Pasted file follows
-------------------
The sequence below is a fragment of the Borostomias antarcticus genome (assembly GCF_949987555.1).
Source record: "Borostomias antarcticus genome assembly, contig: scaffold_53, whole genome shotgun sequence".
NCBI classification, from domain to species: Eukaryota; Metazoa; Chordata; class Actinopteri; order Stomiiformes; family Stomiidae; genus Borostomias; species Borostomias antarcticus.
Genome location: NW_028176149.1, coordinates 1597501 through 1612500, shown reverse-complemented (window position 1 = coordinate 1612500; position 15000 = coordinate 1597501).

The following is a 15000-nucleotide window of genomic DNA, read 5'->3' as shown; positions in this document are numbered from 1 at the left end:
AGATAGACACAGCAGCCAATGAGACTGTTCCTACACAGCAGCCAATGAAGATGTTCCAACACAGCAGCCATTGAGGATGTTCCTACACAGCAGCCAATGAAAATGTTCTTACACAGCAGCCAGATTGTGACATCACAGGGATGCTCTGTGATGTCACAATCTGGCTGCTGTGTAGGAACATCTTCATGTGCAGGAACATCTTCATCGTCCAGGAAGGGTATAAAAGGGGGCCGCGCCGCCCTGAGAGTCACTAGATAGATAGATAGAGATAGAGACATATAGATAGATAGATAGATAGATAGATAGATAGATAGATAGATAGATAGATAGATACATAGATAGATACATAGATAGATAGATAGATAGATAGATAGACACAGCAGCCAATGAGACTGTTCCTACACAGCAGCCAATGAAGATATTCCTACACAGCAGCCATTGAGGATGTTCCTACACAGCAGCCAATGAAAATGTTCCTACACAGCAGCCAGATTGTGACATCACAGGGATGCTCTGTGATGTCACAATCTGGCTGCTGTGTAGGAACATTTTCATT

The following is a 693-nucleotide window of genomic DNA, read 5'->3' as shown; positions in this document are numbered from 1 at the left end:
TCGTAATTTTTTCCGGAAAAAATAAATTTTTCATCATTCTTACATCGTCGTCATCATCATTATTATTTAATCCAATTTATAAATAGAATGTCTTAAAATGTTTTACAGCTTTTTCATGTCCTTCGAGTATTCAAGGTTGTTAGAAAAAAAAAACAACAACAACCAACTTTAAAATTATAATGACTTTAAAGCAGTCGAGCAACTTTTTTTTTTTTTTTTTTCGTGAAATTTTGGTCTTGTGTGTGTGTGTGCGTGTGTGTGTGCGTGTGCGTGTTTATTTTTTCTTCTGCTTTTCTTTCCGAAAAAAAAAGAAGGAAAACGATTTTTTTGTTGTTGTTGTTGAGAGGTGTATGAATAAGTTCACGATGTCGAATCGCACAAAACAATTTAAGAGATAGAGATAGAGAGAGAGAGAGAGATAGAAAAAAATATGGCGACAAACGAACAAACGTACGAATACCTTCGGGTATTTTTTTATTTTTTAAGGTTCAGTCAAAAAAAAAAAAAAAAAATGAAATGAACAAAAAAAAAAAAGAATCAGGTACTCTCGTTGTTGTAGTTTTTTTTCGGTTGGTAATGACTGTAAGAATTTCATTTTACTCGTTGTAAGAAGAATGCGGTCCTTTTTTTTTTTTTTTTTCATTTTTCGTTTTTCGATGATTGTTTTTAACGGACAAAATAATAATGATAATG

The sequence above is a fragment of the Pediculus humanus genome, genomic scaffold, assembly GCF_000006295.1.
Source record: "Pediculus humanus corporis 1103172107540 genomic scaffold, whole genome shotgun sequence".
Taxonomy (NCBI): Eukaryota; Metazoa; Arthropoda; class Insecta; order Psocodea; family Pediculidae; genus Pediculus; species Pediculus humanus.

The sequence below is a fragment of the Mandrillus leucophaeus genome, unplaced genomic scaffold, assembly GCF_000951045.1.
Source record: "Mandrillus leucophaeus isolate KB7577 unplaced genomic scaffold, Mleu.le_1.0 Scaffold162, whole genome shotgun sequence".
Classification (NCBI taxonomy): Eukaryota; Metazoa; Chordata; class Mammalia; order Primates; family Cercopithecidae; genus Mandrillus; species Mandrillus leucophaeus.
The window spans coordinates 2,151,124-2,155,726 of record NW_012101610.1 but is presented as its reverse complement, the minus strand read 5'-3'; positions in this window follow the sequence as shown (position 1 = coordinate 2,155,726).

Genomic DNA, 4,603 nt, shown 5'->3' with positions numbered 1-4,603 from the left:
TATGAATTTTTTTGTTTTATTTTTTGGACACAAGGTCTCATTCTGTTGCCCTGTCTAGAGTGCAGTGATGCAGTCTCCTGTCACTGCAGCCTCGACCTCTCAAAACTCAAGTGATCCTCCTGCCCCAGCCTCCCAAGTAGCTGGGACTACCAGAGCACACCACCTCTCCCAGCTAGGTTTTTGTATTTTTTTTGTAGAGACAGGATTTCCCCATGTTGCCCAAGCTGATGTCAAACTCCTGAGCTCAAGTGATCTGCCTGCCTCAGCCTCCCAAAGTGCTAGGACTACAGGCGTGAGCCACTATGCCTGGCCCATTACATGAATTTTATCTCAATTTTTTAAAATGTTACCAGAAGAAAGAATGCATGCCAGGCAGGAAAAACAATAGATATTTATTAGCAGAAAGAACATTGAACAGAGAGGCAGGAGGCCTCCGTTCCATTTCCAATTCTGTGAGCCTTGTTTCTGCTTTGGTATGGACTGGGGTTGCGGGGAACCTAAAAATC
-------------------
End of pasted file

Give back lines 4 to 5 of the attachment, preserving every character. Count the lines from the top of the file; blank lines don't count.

Genome location: NW_028176149.1, coordinates 1597501 through 1612500, shown reverse-complemented (window position 1 = coordinate 1612500; position 15000 = coordinate 1597501).

The following is a 15000-nucleotide window of genomic DNA, read 5'->3' as shown; positions in this document are numbered from 1 at the left end: